is nature in it?

this week, a review/response to the exhibition i have curated at semantics ran in City Beat. The insightful and sensitive Selena Reder spent time in the exhibition and also interviewing several of the artists by e-mail. i'm pleased with her perspectives on the work:


the problems, the visual ecstasies that present themselves for decoding or plain, direct appreciation are emerging lately from my daily walking and experiences of the city's transformations that reflect the changing seasons. I am seeing stunning exhibitions as well as some disappointments, but between these events are the peripheral perceptual fields that run along Central Parkway or into Over-the-Rhine and Washington Park, or throughout the West End. Here is a snippet of others' appreciation of these phenomena:

Did exhibitions like Peter Voshefski at Aisle Gallery or the run of abstracted nature interpretations at Carl Solway Gallery over the past six months or so prime me to see these floating seedlings, emerging moths, winding wisteria as artful experiences? I will be writing at greater length about Judy Pfaff's new exhibition at Solway for City Beat later in the summer, but I will say that apart from the sheer excitement with which I replied to her excess, I was deeply affected by the art's ability to "discuss" nature while fully maintaining the anxieties (claustrophobias?) (horror vacui?) of a city dweller, one who sees nature in postcards and ideas, one who can appreciate nature as a conceptual product more than a boundless expanse outside of urban centers. I credit Robert Irwin and the discussion with Lawrence Weschler about his contribution to a Venice Biennale (a demarked square of grass on the lawn in front of the American Pavilion) to have blurred/erased the lines that have claimed to protect visual art appreciation from the rest of our perceptual experiences. The fluffy seeds are like Voshefski's paintings on blocks- pollen and pods and organic plumes are really out there. Before Pfaff's exhibition, we were presented with fairly recent paintings by Joan Snyder, and an artist's talk that I discussed in this entry. The paintings themselves contained plant matter not dissimilar from what rises up off the sidewalks before me, glazing my view of the city in front of me with bespeckled whites and tans.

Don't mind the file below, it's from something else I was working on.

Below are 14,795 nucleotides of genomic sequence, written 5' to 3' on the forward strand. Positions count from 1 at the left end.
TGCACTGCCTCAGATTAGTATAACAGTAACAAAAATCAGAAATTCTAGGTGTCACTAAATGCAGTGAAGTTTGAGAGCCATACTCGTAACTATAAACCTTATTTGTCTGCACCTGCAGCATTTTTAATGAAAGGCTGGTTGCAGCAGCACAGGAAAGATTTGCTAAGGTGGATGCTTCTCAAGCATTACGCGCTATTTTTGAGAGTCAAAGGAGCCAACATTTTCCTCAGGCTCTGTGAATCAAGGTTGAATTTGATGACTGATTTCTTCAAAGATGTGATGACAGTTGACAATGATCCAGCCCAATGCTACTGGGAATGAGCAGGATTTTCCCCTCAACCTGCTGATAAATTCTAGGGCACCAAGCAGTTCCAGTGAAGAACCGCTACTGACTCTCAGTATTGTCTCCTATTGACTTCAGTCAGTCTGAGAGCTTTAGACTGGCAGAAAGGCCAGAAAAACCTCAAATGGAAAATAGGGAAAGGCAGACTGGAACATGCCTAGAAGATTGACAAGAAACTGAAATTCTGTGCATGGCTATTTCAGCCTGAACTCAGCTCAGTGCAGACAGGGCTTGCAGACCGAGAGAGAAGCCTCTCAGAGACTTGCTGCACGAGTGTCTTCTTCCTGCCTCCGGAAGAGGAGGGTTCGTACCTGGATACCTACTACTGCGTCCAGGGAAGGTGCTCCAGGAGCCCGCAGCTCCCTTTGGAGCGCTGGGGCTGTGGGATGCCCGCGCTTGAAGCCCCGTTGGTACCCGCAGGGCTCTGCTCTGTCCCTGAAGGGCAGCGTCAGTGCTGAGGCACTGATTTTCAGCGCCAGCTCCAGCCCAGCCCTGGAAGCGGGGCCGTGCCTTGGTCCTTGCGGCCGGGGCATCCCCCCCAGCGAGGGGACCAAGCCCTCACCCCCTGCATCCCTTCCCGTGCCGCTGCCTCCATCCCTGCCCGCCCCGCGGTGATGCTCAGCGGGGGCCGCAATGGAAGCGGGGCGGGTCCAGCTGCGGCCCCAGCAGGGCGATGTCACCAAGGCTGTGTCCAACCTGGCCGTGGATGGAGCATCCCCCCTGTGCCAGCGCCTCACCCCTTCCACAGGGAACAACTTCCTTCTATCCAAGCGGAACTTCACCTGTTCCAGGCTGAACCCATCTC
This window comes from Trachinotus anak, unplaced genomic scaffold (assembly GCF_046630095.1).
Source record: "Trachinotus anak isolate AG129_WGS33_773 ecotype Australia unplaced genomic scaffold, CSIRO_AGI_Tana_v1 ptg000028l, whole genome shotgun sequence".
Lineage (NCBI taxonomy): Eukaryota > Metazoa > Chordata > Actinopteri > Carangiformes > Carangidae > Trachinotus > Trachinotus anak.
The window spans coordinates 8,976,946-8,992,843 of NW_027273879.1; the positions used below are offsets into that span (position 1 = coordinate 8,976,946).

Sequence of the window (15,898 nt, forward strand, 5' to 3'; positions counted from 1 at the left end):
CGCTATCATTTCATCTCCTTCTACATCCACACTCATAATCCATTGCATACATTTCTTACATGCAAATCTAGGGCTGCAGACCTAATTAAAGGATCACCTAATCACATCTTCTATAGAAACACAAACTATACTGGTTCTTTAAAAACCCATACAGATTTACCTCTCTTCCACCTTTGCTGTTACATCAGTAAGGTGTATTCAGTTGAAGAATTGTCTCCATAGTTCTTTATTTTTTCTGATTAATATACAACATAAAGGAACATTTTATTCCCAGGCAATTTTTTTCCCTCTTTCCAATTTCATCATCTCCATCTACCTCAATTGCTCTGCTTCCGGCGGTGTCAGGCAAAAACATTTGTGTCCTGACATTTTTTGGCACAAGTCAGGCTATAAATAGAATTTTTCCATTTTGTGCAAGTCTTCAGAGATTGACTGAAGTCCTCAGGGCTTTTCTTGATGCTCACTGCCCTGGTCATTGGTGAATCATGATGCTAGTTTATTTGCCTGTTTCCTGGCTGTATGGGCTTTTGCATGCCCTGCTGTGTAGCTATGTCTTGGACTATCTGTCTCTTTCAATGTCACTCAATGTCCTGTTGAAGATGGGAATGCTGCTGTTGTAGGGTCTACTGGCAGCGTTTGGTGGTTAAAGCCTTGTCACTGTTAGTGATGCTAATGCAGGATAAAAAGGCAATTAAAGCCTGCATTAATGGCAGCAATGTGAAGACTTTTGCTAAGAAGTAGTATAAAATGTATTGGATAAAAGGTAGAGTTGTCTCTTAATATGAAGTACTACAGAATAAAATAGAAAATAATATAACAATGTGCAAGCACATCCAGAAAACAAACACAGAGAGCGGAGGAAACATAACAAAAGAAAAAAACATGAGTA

-so look around you.
-by all means, get pumped in anticipation of the new CAC exhibitions opening.
-get yourself to the West End and see the new exhibitions at Solway and Aisle.
-officially, this is the last day for "No Gallery Left Behind," an interesting enough show at Reed Gallery in DAAP that is chock full with enough clever solutions to how to make art in budget-crisis times to offer something appealing to just about everyone.
-you need to be listening to the newest Animal Collective CD. Probably their best yet?
-TONIGHT Eat Sugar is having a CD release party at Northside Tavern. I'd love to meet up with you there. Circa midnight.
-If you haven't had a chance yet to stop by the humble hamlet of Brighton to see She Keeps It In Play / They Don't Know What To Call It at semantics gallery, you are welcome to stop in tomorrow. I will be manning the gallery hours from 12-4 tomorrow afternoon.

be well.

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